There's not just Wilbur Ross who will serve as Commerce Secretary, but also Blackstone (NYSE:BX) CEO Steve Schwarzman who will chair the President’s Strategic and Policy Forum, and attorney Jay Clayton - who has advised on numerous major P-E deals - to lead the SEC.
Aside from those official posts, the president-elect has met with the heads of Carlyle Group (NASDAQ:CG) and KKR since his election.
"There seems to be more interest in the advice of real-world practitioners than in the past,” says the head of the P-E industry's D.C. lobbying group. "This is encouraging."
Indeed. Among P-E's top priorities is carried interest - one of the few things Trump and Clinton agreed on during the campaign. Carried interest is currently taxed at 23.8% vs. the top ordinary income tax rate of 39.6%. Like Clinton, Trump wanted carried interest taxed as ordinary income, though Trump would lower the top rate to 33%. Other tax law changes Trump is proposing could cut the effective tax rate further - perhaps to as low as 25%, or just marginally higher than currently.
Another big priority is retaining the tax deductibility of interest. Trump wants to give companies the ability to either keep that deduction or pass and gain the ability to immediately expense capital investment. A plan by House Republicans might not be as favorable.
Equity for the deal came from Carlyle's (NASDAQ:CG) $2.4B Equity Opportunity Fund II. Terms were not disclosed.
From the PR: "Claritas is focused on consumer segmentation insights. It provides marketers with a comprehensive view into consumer behavior patterns through proprietary segmentation analysis powered by broad access to data sources."
Carlyle purchased Claritas in partnership with Indian Hill Group, which is comprised of Claritas CEO Mike Nazzaro and some of the former leadership team of Nielsen (NYSE:NLSN) Catalina Solutions.
Noting a valuation discount to peer Blackstone, and his expectation for a big rise in fee-paying AUM next year setting the stage for the next upcycle in distributable earnings, Citi's William Katz upgrades Carlyle Group (NASDAQ:CG) to Buy from Neutral.
McDonald's (NYSE:MCD) is looking to raise $1B-$2B with the sale of its China and Hong Kong stores after the U.S. fast-food chain decided to keep "a significant minority stake in the business," Reuters reports.
The company picked a consortium led by Carlyle Group (NASDAQ:CG) and Chinese conglomerate Citic Group to buy the outlets, but its decision lowered the price tag for the stores from an expected $3B.
Prominent public pension funds have turned their backs on hedge funds, and so have a few big insurance companies. Now, one of the world's biggest private equity firms, the Carlyle Group (NASDAQ:CG), is walking away, too.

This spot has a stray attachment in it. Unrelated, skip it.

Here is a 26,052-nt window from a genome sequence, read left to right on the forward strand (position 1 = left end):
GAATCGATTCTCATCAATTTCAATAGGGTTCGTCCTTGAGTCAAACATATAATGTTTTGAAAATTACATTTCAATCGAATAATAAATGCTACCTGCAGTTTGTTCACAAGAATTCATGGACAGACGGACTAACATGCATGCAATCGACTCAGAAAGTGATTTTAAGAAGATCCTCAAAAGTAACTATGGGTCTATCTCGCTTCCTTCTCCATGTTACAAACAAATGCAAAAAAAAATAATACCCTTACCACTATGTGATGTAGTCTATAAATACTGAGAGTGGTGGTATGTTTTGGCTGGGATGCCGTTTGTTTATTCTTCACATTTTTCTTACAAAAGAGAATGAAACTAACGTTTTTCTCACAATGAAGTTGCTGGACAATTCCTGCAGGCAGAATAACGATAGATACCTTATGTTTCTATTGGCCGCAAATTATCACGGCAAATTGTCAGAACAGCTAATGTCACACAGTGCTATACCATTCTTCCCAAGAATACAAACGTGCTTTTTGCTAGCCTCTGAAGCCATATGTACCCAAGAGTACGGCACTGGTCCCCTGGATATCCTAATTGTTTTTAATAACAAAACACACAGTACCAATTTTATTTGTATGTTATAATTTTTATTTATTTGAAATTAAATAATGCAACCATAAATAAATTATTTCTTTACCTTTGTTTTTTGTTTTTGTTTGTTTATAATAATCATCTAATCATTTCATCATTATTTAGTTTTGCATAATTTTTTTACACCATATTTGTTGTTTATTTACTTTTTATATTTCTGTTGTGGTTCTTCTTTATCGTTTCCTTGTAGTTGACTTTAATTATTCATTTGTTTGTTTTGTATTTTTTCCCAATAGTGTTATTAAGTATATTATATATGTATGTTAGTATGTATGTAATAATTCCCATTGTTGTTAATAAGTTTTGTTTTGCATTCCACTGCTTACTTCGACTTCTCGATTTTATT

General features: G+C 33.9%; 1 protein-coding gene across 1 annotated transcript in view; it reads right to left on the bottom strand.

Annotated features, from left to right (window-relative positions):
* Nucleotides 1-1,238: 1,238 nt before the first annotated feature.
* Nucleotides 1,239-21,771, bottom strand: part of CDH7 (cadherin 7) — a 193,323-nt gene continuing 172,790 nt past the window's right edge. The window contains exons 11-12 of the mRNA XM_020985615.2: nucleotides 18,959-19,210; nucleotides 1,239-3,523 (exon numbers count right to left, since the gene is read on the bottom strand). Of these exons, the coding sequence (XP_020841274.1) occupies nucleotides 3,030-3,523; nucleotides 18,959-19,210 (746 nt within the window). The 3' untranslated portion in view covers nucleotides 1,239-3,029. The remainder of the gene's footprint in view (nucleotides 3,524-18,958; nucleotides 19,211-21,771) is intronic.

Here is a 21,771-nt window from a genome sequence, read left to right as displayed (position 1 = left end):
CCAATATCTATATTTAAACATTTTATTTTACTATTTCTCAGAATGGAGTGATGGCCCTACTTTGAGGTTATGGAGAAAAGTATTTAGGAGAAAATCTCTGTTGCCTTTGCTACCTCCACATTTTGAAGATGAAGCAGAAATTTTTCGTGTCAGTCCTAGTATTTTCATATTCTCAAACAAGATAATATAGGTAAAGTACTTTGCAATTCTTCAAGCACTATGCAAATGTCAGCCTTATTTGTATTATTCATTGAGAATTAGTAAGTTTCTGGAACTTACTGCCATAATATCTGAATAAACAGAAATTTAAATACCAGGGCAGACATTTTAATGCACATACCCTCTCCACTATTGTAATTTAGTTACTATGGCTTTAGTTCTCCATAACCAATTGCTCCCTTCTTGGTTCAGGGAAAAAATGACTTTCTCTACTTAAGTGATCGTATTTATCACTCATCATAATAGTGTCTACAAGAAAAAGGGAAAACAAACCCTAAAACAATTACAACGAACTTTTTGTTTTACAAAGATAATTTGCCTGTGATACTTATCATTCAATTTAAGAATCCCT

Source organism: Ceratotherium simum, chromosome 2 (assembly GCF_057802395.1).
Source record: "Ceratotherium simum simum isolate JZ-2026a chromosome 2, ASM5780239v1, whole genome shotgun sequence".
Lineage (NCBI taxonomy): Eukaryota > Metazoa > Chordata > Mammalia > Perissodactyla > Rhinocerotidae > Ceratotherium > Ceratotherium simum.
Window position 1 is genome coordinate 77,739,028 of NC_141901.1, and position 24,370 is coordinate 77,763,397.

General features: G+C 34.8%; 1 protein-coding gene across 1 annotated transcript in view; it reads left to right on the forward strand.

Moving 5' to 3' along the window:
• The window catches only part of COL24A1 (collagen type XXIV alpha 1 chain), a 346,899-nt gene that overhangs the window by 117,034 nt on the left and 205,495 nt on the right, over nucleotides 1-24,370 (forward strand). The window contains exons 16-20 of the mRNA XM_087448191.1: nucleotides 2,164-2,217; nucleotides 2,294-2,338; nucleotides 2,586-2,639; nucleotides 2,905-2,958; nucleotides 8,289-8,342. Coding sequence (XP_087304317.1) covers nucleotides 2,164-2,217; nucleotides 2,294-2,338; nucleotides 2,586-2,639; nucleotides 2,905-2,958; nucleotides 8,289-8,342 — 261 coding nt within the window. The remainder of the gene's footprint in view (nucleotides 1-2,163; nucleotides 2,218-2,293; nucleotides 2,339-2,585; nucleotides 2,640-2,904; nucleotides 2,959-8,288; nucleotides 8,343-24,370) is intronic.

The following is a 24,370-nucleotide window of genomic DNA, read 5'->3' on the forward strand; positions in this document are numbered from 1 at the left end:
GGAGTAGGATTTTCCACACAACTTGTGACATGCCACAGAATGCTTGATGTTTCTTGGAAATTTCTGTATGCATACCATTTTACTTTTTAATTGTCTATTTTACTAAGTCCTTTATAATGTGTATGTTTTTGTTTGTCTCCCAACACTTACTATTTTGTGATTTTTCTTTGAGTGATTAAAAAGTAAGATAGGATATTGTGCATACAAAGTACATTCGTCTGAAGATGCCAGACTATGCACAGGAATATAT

"When our performance falls short, it is critical that we deal with the consequences," Carlyle co-founder Bill Conway Jr. said.
Investors took $28B out of the industry in Q3, according to Hedge Fund Research, marking the biggest quarterly outflow since the depths of the financial crisis.
Neptune Oil & Gas, the energy acquisition firm set up last year by Carlyle Group (NASDAQ:CG) and CVC Capital Partners, is in talks to buy French utility Engie’s (OTCPK:ENGIY) oil and gas business, Bloomberg reports.
The Engie assets, spanning the U.K., Norway, Algeria, Egypt, Germany and Asia, reportedly could fetch ~$4B.
Engie has said it plans to sell as much as €15B ($16.5B) in assets by 2018 and that it sought to reduce its exposure to oil and gas prices.
Hayward is seeking oil assets to buy in countries including Argentina and Colombia and has lined up a team of executives to run the business under Carlyle's ownership, according to the report.
If successful, Hayward reportedly would be paid a fee by Carlyle for introducing the deal to the firm, although it is not clear whether he would have an ongoing role in the management of the new venture.
Total (NYSE:TOT) has agreed to sell its specialty chemicals unit Atotech to Carlyle (NASDAQ:CG) for $3.2B as the French oil major disposes of non-core assets to weather a slump in crude and preserve payouts to shareholders.
Total is also working on the sale of some "mature" offshore oil fields in the North Sea and Africa this year, and plans to sell businesses in its Italian marketing and services division in 2017.
"For any professional investor, this is the most difficult period we’ve ever experienced,” says Joe Baratta, Blackstone's (NYSE:BX) global head of private equity. “You have historically high multiples of cash flows, low yields. I’ve never seen it in my career. It’s the most treacherous moment.”
For private-equity players, lofty valuations make it a great time to cash in on investments, but a not-so-great time to redeploy capital into new deals. Not finding a lot of value in large LBOs, Baratta says Blackstone is targeting smaller companies with lower leverage.